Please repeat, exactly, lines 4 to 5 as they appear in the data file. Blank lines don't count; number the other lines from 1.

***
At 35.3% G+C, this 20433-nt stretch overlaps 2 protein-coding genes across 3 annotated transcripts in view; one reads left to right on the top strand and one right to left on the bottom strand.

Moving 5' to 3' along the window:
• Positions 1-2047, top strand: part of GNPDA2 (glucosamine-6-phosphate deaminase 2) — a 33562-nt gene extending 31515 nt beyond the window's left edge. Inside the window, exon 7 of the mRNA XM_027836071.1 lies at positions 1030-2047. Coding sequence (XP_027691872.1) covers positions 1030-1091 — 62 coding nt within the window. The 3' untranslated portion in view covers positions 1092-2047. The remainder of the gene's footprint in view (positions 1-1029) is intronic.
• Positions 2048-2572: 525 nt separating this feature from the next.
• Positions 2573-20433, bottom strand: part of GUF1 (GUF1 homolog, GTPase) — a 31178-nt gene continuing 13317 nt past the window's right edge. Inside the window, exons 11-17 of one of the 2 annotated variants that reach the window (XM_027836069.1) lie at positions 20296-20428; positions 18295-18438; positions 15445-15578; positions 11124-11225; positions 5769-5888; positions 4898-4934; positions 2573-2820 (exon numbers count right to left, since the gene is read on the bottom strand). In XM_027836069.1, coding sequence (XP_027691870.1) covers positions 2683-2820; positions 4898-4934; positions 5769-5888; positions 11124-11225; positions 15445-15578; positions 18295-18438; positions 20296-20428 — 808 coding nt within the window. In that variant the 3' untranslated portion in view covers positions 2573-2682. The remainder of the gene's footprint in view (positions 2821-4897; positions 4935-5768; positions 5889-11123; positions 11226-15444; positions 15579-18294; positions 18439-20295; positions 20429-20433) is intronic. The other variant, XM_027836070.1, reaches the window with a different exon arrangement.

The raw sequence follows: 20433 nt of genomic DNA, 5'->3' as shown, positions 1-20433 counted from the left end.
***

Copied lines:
• Positions 2048-2572: 525 nt separating this feature from the next.
• Positions 2573-20433, bottom strand: part of GUF1 (GUF1 homolog, GTPase) — a 31178-nt gene continuing 13317 nt past the window's right edge. Inside the window, exons 11-17 of one of the 2 annotated variants that reach the window (XM_027836069.1) lie at positions 20296-20428; positions 18295-18438; positions 15445-15578; positions 11124-11225; positions 5769-5888; positions 4898-4934; positions 2573-2820 (exon numbers count right to left, since the gene is read on the bottom strand). In XM_027836069.1, coding sequence (XP_027691870.1) covers positions 2683-2820; positions 4898-4934; positions 5769-5888; positions 11124-11225; positions 15445-15578; positions 18295-18438; positions 20296-20428 — 808 coding nt within the window. In that variant the 3' untranslated portion in view covers positions 2573-2682. The remainder of the gene's footprint in view (positions 2821-4897; positions 4935-5768; positions 5889-11123; positions 11226-15444; positions 15579-18294; positions 18439-20295; positions 20429-20433) is intronic. The other variant, XM_027836070.1, reaches the window with a different exon arrangement.